The Auto Industry Just Built More Than 100,000 Green Jobs

Why haven’t we heard about this…and how do we get more of it?

Photo by Zoe Lipman

Over the last few weeks, the national debate has been even more all-about-jobs than usual.  But one story isn’t getting the play it deserves.

The auto industry is firing on all cylinders*, and its current successes suggest answers for a lot of pundits: on investment, on green jobs, on regulation, and on how if you just dug yourself out of a hole, you don’t throw away the shovel … you keep building.

Photo by Zoe Lipman

Anyone who’s looked recently at TV, a magazine, or an auto dealer’s lot, knows that there’s a renaissance happening in cars and trucks. New, cool, energy-efficient, technologically-advanced, beautifully-designed, American-made cars and trucks are everywhere – from affordable highly efficient small cars like the Chevy Cruze, to a burst of electric and partially electric cars, to the redesign of Americas bestselling vehicle, the Ford F150, so that its 25% cleaner, 50% badder, and selling better than ever.

Meanwhile the auto industry (not just the big assemblers, but the hundreds of companies in the auto supply chain) is bit by bit reopening factories, putting back jobs in advanced traditional technologies and in new batteries and electronics.  Times are still tough,  but after a decade in which Michigan – with a total population of 9 million – lost 1 million jobs, Newsweek last month ranked Michigan the best state in the nation for job growth and Michigan led the nation last year in clean energy patents.

And it isn’t just Michigan – our gradual national recovery is resting heavily on auto, with economic statistics more often than not sporting disclaimers like “led by auto production.”  The brass tacks?  The latest BLS data shows that the auto industry added almost 60,000 jobs over the past 20 months in automotive and auto parts manufacturing, while auto and parts sales added another 60,000+ over the same time period. On the manufacturing side, that’s 5% per year employment growth, and auto sales are projected to rise  9% this year. We need these gains to continue and we need to see them across the whole economy.

Fast selling Cruzes head off the lot in Lordstown, Ohio. Photos: NWF/Lipman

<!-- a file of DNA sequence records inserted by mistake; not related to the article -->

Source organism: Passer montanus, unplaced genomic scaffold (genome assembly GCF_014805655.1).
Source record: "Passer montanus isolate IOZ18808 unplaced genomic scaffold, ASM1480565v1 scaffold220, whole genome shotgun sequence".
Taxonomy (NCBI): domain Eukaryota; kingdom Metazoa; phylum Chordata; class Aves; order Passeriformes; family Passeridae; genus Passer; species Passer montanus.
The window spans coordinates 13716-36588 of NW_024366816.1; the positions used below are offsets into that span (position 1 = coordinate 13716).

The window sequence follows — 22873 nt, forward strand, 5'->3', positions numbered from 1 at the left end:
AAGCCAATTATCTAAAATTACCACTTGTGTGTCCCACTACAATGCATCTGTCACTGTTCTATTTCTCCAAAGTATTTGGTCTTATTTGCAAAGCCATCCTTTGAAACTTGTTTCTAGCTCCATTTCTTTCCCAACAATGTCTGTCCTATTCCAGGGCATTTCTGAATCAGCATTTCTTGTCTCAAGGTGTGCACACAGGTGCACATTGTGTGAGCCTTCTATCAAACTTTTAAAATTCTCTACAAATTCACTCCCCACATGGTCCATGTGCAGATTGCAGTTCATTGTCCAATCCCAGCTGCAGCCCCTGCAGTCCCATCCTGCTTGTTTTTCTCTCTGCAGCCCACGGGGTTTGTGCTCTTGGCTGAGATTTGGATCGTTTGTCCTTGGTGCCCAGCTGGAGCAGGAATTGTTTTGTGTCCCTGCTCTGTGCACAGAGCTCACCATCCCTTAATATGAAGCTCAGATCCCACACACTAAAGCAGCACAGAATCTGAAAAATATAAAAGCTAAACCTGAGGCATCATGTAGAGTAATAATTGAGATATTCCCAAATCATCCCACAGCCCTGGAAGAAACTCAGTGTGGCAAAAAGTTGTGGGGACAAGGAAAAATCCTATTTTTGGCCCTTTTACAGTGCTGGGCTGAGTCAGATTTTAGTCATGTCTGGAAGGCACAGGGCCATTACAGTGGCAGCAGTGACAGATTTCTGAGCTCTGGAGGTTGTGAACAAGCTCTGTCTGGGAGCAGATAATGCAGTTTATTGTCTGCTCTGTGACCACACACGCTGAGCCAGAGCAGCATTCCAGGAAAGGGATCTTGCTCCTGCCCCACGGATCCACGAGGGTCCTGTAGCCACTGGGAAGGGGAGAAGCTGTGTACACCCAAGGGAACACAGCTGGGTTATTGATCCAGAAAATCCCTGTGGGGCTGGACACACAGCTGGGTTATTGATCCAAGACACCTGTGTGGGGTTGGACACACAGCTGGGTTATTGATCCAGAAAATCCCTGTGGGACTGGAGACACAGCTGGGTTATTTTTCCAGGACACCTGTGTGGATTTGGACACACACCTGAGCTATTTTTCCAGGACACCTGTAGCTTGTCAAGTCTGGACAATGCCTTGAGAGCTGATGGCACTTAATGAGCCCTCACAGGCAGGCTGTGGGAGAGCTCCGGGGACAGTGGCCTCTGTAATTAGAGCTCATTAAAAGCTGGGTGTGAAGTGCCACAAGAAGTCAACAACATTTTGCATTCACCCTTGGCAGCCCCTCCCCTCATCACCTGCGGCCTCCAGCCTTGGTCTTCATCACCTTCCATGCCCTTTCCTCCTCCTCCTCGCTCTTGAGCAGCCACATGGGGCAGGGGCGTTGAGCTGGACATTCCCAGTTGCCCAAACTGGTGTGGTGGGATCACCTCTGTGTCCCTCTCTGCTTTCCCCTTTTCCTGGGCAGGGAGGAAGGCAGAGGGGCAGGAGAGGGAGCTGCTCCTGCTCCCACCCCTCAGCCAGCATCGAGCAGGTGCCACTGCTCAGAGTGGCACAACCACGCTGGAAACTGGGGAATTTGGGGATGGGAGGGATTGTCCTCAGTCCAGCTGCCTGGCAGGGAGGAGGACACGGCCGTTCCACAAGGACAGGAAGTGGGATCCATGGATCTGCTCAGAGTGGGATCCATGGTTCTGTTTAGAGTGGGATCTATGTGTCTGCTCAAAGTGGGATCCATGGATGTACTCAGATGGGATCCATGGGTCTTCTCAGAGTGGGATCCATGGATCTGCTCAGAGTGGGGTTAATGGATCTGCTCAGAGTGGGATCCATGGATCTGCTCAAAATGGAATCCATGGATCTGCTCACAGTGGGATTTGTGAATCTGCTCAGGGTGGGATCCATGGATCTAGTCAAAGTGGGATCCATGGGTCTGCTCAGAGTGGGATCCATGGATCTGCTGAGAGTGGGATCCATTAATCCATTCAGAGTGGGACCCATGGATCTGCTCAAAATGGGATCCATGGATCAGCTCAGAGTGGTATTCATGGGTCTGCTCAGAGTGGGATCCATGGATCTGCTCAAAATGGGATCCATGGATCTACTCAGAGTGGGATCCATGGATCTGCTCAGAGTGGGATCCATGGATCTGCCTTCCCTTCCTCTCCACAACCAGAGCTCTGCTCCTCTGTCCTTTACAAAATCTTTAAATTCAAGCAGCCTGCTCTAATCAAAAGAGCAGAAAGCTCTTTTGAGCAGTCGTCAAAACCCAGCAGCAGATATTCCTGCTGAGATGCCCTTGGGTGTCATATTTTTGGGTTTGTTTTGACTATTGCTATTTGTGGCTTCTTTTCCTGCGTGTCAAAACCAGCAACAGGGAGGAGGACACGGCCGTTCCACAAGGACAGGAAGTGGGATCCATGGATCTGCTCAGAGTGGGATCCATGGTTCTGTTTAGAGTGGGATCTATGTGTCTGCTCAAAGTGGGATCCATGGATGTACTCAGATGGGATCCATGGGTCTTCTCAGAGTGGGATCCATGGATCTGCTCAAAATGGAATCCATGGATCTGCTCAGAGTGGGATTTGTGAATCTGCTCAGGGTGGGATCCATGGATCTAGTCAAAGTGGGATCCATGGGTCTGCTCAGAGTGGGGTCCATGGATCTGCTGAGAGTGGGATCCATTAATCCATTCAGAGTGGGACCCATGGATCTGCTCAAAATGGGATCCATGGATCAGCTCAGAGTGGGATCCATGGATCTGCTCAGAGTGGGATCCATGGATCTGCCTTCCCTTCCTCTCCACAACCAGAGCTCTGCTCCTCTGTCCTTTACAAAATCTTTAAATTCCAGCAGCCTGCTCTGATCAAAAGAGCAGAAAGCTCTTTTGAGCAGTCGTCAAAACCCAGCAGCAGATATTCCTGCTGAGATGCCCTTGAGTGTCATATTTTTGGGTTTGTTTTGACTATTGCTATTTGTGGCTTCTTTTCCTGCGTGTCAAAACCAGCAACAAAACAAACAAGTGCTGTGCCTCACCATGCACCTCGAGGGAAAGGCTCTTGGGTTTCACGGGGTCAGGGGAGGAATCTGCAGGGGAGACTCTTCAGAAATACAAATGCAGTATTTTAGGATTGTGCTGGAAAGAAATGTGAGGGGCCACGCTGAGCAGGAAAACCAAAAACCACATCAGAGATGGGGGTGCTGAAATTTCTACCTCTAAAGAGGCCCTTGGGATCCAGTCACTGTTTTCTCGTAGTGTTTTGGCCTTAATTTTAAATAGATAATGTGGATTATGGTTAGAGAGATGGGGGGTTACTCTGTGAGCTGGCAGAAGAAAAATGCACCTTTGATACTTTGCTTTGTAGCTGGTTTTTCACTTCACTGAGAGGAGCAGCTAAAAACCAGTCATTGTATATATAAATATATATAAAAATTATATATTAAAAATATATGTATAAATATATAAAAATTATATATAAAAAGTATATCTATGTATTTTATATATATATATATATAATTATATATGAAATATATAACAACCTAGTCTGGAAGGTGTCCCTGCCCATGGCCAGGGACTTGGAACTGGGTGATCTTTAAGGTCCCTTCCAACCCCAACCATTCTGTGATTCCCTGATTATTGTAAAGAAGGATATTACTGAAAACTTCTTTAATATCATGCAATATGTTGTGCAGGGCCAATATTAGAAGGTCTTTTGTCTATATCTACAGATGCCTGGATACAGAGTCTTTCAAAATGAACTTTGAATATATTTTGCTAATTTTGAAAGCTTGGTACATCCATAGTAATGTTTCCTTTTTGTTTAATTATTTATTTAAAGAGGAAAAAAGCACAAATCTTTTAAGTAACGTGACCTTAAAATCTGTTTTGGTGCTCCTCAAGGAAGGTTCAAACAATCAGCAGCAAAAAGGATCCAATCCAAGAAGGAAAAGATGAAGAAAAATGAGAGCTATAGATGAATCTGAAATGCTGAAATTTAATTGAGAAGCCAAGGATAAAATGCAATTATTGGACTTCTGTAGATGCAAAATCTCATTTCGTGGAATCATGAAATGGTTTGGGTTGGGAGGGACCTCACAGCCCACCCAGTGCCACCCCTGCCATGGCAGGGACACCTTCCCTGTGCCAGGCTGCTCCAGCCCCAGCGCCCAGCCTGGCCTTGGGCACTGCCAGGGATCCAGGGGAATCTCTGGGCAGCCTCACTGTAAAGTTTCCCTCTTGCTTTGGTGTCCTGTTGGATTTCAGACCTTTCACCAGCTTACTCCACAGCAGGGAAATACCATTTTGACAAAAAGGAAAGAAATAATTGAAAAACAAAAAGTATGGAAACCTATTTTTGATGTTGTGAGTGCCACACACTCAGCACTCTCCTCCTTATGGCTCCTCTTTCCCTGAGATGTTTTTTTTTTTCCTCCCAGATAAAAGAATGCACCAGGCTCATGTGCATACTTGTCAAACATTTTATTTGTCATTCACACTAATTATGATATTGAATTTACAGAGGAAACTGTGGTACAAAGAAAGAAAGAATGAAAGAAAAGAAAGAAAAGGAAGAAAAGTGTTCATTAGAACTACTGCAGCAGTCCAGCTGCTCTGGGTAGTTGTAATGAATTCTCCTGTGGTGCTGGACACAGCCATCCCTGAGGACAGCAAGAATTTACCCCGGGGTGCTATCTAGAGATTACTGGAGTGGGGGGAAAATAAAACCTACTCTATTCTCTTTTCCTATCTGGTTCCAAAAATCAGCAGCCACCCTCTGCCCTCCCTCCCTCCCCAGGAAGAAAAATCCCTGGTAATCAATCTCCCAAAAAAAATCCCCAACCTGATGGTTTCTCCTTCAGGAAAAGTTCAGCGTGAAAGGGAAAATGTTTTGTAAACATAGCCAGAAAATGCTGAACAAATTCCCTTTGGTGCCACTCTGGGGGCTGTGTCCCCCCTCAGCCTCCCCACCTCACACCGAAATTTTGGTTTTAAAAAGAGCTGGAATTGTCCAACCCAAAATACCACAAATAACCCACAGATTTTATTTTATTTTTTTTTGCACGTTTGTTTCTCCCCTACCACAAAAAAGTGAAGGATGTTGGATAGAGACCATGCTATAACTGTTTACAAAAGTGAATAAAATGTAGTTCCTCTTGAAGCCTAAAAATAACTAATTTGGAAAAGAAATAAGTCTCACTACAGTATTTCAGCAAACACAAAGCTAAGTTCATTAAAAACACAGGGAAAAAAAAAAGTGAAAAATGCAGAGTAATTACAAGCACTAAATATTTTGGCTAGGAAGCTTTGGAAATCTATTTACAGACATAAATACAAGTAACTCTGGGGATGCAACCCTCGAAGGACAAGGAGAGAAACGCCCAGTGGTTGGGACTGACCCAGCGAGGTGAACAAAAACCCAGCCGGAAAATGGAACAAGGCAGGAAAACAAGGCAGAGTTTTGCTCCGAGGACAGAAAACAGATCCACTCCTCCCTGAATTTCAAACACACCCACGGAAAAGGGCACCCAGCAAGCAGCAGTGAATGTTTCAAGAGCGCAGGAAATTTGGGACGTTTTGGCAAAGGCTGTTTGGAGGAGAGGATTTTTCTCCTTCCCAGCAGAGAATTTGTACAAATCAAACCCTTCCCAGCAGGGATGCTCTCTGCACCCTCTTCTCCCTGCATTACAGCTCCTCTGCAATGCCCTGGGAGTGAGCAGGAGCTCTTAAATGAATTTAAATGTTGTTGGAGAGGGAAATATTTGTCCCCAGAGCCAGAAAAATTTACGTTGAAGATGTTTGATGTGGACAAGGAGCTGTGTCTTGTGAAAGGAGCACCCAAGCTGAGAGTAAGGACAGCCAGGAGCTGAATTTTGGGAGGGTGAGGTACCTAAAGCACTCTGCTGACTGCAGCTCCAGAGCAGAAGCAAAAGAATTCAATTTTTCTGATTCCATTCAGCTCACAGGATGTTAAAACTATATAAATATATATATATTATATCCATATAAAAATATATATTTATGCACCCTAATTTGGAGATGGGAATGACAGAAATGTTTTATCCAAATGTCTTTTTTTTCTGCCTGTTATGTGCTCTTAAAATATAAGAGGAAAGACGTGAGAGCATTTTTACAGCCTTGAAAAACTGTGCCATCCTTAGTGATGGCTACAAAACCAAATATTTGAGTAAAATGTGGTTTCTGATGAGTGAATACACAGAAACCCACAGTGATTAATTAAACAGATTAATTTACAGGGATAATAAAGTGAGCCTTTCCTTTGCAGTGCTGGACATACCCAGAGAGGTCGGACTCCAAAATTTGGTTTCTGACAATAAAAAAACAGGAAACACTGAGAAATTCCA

And on top of all this, the auto industry is on track to achieve very large environmental and energy security gains – to go green while staying in the black. The cars and trucks being built today through 2025 to meet strong new and proposed fuel efficiency standards will enable America to cut oil use by 3.4 million barrels a day – enough to more than replace what we import from Saudi Arabia, Venezuela and Nigeria.  Under the new standards, the industry also takes a major step forward in addressing climate change – cutting carbon pollution by over 600 million metric tons a year by 2030 – the equivalent of 10% of total US carbon pollution today.

Finally, more efficient cars and trucks will bring big savings to families and businesses (even after accounting for the cost of new technology) and put hundreds of billions of dollars that currently flow out of the country for oil, back to work building jobs in America.

So how do we get more of this?

  1. Rebuilding manufacturing works.  And when we manufacture clean, efficient, competitive technology the gains only increase
  2. Innovation, investment and leading environmental laws – together -deliver growth. They work separately too, but they work better together.  And doing nothing shouldn’t be an option.
  3. It’s not just batteries, stupid! Some technologies serve whole industries. Major technology challenges aren’t a secret, and America can lead again in solving them. 
  4. Green is the new grey:  There’s more green, more competitiveness and more jobs as we transform the powerhouse industries we know.

Check out the details on #1-#4  as the series continues…

*Actually, selectively firing on fewer cylinders is one of many innovations bringing better fuel efficiency to new cars and trucks. Cylinder deactivation or variable displacement systems reduce the number of cylinders an engine uses (saving gas) when power requirements are low, while seamlessly moving to all 6 or 8 cylinders when they need full power.  For more on the technologies that are delivering fuel savings while still delivering premium power and performance see NWF’s new report on truck standards and technology, Trucks that Work.

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Published: September 21, 2011